03 March 2014

The Expat Experience: The Unexpected Challenge

Moving abroad brings its own unique set of challenges no matter where you go. Even "serial expats" find new challenges in each location - many of which center around language. Our move to the Netherlands has been no different, and language continues to be a daily challenge.

Dutch is a difficult language to learn - this is something that almost every Dutch person I have met will tell me, and I can't help but agree with them. To me, the words are totally unique, related to German, related to English, or related to French. The pronunciation is hard - there are sounds that do no exist in American English that I'm now training my mouth to make, and I often feel like I'm walking around with a giant question mark hovering over my head. But what may surprise you (and it's certainly surprised me) is that the main part of my "language challenge" is that many people simply speak English to me.

The Dutch are amazing with their English. The schools teach English and other languages, and some high schools even teach all subjects in English, the idea being that in a country with a relatively small population in an ever globalizing economy people will benefit from knowing more languages. Because of this very forward thinking attitude, most people I come in contact with are minimally "conversationally fluent" and are often keen on speaking English when my Dutch takes a turn for the incomprehensible. It's an act of kindness, and often I feel better to be relieved of the embarrassment, but it makes it harder to learn Dutch.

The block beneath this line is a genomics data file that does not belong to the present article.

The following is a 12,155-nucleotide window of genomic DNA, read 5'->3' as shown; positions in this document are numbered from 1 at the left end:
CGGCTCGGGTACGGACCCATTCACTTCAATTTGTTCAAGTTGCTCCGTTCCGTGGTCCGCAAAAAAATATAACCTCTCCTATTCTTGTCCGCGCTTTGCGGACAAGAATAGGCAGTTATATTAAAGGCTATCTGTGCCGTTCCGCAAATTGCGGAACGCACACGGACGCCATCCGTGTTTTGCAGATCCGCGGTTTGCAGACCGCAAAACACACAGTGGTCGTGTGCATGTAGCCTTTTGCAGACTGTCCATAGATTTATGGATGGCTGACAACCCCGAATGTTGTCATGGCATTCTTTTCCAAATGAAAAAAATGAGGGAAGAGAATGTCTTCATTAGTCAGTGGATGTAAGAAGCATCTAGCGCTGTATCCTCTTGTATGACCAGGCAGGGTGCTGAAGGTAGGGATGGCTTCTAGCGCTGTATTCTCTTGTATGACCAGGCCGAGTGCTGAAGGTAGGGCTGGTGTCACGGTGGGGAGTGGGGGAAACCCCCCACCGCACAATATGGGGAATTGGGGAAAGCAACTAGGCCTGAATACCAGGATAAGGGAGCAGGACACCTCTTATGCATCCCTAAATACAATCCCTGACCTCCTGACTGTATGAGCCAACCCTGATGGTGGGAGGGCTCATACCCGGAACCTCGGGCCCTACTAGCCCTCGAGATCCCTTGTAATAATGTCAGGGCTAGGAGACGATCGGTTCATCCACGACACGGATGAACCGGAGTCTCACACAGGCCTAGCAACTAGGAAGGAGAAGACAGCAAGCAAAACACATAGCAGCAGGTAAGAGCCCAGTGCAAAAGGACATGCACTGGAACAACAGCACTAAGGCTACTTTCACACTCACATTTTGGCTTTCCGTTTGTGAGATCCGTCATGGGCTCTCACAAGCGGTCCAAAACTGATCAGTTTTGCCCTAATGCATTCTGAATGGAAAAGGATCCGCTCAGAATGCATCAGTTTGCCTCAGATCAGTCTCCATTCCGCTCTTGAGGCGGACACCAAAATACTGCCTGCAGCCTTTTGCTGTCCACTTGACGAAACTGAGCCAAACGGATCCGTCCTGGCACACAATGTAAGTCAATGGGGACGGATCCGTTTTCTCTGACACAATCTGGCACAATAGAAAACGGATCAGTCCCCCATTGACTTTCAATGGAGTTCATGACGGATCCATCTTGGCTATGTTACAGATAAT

I need to force myself to keep speaking Dutch, even when I struggle, and not fall back on the reliance that everyone speaks English. It's an unexpected challenge in the language learning process, but I'm up for it. So here's to keeping up the motivation and powering through.

Today's post is part of the Expat Experience Link Up hosted by Molly at The Move to America. Please be sure to check out the other great posts on today's topic.

The Move to America


  1. Danica Bridges-Martin03 March, 2014 19:36

    I also had that problem when I first started speaking Dutch, I found that if I just kept on in Dutch they would eventually get the point and speak Dutch in return. I've been here over 10yrs and still struggle with the language... even though my friends say I'm basically fluent I know they're just being polite, ha-ha!
    :) Danica

  2. Haha, guilty as charged, ive changed to english to help someone in a conversation. Its pretty much a hit or miss situation, sometimes people are relieved, other times they get frustrated or angry. In hindsight its pretty rude, because it says 'right...your dutch sucks...lets try this instead'. On the other hand, sometimes people really want the help, but are too stubborn to ask....
    On the language learning subject... Have you tried posting in dutch? Or do you read dutch books? Its a great way to learn. Not sure if watching english movies on dutch tv is a good idea, because often the subtitles are horribly wrong.

  3. I struggle finding the motivation to learn German. I think it comes along in waves. Good for you for keepin on!

  4. Thank you so much for joining in with the linky!

    i must admit, I think anyone who moves to a place where they have to learn the language is really brave and I take my hat off to you - it must be tricky to keep motivation (something I would struggle with).

  5. That's interesting - I feel like continuing to speak in Dutch often has no effect, but there are kind souls out there that let me bumble through. It's certainly not an easy language, but if you can get your points across, then you're probably winning =)


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